The sky is one big giant calendar clock and the motion and rotation of its orbs the hands. The changes in the apparent position of the sun during Earth’s annual revolution around it measures the year and marks its seasons. The moon’s orbit around Earth in turn apportions the year into months. The rotation of Earth further delineates each day in the month. More granular precise and accurate time keeping is possible by making observations of individual stars with specialized telescopes dedicated to time keeping. It is no surprise that astronomers have long held the keys to the kingdom of precision time-keeping.
There are numerous types of telescopes with each having its advantages and disadvantages. Whether used for astronomical or terrestrial observations, telescopic optical systems can be generally divided into reflectors (with mirrors) and refractors (with lenses). Mountings, in turn, can be Equatorial (for tracking stars) or Altazimuth (like a camera tripod) and there are many examples of each. The combination of optical assembly and mounting defines the telescope system for a given purpose.
A “transit telescope” is a specific kind of astronomical telescope that was, mostly in the past, used exclusively for time keeping. Typically, they are equipped optically with a refractor telescope so that the observer looks straight through the lenses held by the tube. What makes a transit telescope unique is its single axis mounting.
For a telescope to be able to move in three dimensions it needs to have two axes. Just think about a camera tripod for example. It moves left and right and up and down. It can point in any direction. A camera tripod with only one axis would not be very useful for photography. Just think about it: With one axis a camera or telescope can only rotate in a single plane.
But transit telescopes work in a special plane and so they only have one axis of rotation. This plane, called the “meridian,” is defined by three points projected onto the celestial sphere: 1) celestial north pole, 2) southern compass point on the horizon, and 3) an observer’s “zenith” – that is the point on the celestial sphere directly above an observer. The imaginary meridian divides the observer’s sky into eastern and western halves.
For an observer facing south, everything to the left is east and west to the right. A transit telescope is mounted so that its axis points east-west. The telescope is only allowed to rotate up and down along the meridian between the observer’s horizon and zenith.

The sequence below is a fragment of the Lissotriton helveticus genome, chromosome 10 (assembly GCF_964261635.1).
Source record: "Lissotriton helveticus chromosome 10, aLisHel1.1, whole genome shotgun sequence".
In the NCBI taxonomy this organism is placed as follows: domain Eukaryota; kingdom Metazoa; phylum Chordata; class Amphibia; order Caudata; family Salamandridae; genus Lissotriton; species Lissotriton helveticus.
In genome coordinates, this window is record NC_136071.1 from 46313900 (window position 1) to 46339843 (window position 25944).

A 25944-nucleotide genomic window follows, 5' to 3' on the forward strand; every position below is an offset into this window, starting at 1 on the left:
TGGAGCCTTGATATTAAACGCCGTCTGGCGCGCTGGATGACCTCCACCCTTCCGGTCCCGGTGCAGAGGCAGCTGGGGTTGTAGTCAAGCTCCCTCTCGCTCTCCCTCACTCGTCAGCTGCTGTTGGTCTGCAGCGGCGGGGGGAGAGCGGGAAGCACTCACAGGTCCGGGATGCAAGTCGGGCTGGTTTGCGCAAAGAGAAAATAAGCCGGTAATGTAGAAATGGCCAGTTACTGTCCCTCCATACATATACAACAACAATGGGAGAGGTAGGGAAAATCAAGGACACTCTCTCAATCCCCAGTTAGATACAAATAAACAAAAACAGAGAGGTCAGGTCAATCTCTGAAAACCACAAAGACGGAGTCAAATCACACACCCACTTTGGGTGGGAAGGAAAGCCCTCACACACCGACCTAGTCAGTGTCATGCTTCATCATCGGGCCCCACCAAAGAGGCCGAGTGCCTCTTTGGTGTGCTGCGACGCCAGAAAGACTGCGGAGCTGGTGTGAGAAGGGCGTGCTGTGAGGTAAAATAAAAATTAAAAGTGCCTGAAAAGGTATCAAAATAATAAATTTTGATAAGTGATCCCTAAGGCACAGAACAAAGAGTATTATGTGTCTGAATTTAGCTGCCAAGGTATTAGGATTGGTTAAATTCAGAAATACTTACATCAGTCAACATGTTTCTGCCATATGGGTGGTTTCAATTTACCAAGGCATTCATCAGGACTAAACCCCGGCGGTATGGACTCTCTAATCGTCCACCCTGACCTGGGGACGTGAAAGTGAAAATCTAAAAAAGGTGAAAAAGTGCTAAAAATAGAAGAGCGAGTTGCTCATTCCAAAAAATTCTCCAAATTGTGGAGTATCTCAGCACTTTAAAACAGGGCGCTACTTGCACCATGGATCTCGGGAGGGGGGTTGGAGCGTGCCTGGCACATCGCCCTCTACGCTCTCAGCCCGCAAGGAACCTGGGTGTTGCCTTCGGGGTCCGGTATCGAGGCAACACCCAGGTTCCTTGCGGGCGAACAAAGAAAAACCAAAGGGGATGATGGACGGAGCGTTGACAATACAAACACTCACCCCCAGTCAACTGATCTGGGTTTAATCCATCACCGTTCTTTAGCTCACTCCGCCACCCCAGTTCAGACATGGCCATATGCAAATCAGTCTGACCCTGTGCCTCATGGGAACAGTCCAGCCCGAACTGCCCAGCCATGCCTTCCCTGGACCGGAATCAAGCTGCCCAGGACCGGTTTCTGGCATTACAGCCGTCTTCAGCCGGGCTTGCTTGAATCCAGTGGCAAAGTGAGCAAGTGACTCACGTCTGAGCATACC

As Earth rotates, stars rise in the east and set in the west. Except for “circumpolar” stars, which never rise or set, a star rises and continues getting higher in the sky until it transits the meridian, and then it will descend until setting. If the precise position in the sky of a given star is known, then its transit time can be calculated for a given day. By observing the actual transit and noting any differences between observed and predicted transit times, adjustments can be applied to keep clocks running precisely and accurately.
The closest meridian telescope that I am aware of is located at the U.S. Naval Observatory in Washington. The transit telescope has a primary lens with a 6-inch diameter. Although no longer in active use it was once the backbone for measuring precise time for the United States. The Naval Observatory relies on atomic clocks whose times are averaged to define civil time.
Several years ago while living temporarily in the area I visited University of Denver’s Chamberlin Observatory. There I saw a transit telescope that is no longer used. The telescope is displayed where it was installed in 1891 in a room that has since become the observatory’s library. During its use, the observatory provided a subscription service where time signals were transmitted to customers using telegraph. Customers included railroads and banks of the day.
Other transit telescopes, and meridian circles as they are sometimes called, may be found in the Smithsonian museums and may or may not be on current display.
Here are some local astronomical events planned for this month.
The Westminster Astronomical Society’s (WASI’s) next happy hour star party at Milkhouse Brewery is planned for Friday, April 12, from 5-9 p.m. The safe solar telescope observing is free and weather permitting. The tap room is open rain or shine and located at 8253 Dollyhyde Road, near Mount Airy across the county line in Frederick County, near Libertytown.
A program is planned for the following night, Saturday, April 13 at 7:30 p.m. in the Bear Branch Nature Center (BBNC) planetarium. It will be followed, weather permitting, by astronomical observing at the co-located B.F. Roelke Memorial Observatory. Reserve your seat in the planetarium by calling 410-386-2103. Observatory observing is free and starts after the program at 8:30 p.m.
At 7:30 p.m. on Saturday, April 20, join WASI members at Charlotte's Quest Nature Center and Observatory for monthly telescopic observing. The address is 3400 Wilhelm Lane, Manchester.